Straight Talk about Mesothelioma, a blog series created by Michael T. Milano, M.D., Ph.D., a radiation oncology specialist, as a resource for mesothelioma patients and their loved ones.
Mesothelioma is a complex disease, challenging to diagnose and difficult to treat. Further complicating matters is the fact that there is still confusion surrounding the disease — not only among the public, but even within the medical community itself. With mesothelioma especially, knowledge is power. Here are several common myths and misconceptions about mesothelioma. I share them with you to debunk them once and for all.
Myth #1: Mesothelioma is a Disease of the Past
Unfortunately, this is far from the truth. According to a 2012 National Institute of Health report, Malignant Mesothelioma: Facts, Myths, and Hypotheses, cases of mesothelioma are actually on the rise. According to the report, more than 20 million people in the U.S. are at risk of developing malignant mesothelioma as a result of exposure to asbestos. The mortality rates are estimated to increase by 5 – 10 percent per year in most industrialized countries until roughly the year 2020.
Myth #2: Mesothelioma is a Death Sentence
While it is true that there is no cure for the vast majority of patients with mesothelioma, progress is being made on early detection and new types of treatments. As a result, the longevity rates for victims of mesothelioma are slowly increasing. The earlier a patient is diagnosed, the more treatment options are likely to be available. If you or someone you care about was ever exposed to asbestos or asbestos-containing products, it is critical to get a comprehensive medical evaluation. Even if you do not have any symptoms, you should still get checked out by a physician. The disease can lay dormant for 30 to 50 years. Don’t wait to experience symptoms before telling a doctor about your concerns.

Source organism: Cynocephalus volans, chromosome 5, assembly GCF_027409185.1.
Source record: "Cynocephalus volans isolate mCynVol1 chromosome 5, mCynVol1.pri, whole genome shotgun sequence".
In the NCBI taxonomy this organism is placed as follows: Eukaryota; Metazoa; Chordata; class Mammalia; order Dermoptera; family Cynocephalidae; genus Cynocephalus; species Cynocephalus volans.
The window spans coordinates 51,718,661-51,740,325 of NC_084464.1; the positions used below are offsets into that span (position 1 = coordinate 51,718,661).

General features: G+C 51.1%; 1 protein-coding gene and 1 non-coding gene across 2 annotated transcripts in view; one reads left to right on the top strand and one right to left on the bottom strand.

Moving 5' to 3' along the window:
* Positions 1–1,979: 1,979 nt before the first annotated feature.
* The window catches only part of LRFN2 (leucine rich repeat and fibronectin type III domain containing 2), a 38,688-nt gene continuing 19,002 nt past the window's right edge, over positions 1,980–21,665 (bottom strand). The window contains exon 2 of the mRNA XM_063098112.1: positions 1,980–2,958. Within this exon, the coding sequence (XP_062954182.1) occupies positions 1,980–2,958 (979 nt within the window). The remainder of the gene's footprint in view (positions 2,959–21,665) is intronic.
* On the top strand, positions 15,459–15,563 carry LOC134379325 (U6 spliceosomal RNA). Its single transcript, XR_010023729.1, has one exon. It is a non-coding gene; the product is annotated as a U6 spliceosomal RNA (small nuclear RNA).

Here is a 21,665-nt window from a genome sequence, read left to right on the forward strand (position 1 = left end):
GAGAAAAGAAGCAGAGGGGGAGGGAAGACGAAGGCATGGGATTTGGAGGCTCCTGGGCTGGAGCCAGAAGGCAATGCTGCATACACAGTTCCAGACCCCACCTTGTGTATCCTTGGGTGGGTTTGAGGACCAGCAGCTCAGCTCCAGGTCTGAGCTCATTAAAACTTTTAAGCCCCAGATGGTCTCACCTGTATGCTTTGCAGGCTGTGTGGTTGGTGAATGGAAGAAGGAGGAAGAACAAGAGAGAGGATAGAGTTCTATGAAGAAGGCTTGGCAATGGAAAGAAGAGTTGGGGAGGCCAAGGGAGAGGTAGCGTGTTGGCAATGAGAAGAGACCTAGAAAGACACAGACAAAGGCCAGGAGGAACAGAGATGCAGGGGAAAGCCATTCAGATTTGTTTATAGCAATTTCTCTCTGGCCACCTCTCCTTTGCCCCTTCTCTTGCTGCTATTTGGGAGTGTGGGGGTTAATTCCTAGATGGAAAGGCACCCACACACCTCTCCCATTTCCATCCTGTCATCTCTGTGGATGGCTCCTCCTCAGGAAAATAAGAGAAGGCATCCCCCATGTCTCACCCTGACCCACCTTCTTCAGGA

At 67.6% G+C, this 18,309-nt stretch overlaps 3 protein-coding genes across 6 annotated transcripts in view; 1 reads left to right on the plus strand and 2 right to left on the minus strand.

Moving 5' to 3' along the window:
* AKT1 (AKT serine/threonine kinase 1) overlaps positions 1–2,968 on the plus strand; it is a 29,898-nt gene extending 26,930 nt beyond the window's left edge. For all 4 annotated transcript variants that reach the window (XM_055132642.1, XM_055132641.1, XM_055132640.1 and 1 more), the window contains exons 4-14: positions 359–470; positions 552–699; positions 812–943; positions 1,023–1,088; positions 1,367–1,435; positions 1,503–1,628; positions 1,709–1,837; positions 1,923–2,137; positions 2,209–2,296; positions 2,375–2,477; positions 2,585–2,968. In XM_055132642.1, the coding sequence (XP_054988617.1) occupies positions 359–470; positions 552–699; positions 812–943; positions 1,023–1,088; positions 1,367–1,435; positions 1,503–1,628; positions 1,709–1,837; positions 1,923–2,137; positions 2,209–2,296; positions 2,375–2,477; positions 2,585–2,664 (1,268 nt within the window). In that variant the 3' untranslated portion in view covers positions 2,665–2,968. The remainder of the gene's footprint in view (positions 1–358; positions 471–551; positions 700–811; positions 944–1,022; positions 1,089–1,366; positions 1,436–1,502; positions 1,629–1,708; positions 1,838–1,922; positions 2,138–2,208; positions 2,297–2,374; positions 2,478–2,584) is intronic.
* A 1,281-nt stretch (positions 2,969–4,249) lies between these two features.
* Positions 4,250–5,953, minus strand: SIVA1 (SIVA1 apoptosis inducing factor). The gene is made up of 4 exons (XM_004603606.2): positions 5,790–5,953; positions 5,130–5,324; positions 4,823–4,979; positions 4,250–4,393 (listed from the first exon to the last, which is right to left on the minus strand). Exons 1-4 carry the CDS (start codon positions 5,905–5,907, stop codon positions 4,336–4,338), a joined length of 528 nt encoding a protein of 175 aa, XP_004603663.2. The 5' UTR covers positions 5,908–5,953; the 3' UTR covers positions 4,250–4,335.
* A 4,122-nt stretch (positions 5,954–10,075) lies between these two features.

Myth #3: Mesothelioma is Caused by Smoking
The only known cause of mesothelioma is exposure to asbestos. While the most common form of mesothelioma — pleural mesothelioma — develops in the lining of the lungs and can initially be mistaken for lung cancer, mesothelioma is a completely different type of cancer. Smoking in conjunction with asbestos clearly increases the risk of lung cancer, and smoking also increases the risk of bladder cancer and COPD; so smoking cessation is invaluable to your health.
Myth #4: Asbestos Exposure is No Longer a Concern in the United States
It is a surprise to many people to learn that asbestos is banned in fifty-five countries, but is still not banned in the U.S. While the Environmental Protection Agency (EPA) and the Occupational Safety and Health Administration (OSHA) have put regulations and best practices in place governing the use of asbestos, we read news reports almost weekly about careless work practices and accidental asbestos exposure.
Myth #5: Men and Women Develop Mesothelioma at Equal Rates
Men are far more likely than women to develop mesothelioma, likely due to the fact that a far greater percentage of men worked in construction, roofing, U.S. Navy shipyards and in other industries known to have used large quantities of asbestos-containing materials.
Next article in this series: “Common Questions About a Diagnosis of Mesothelioma”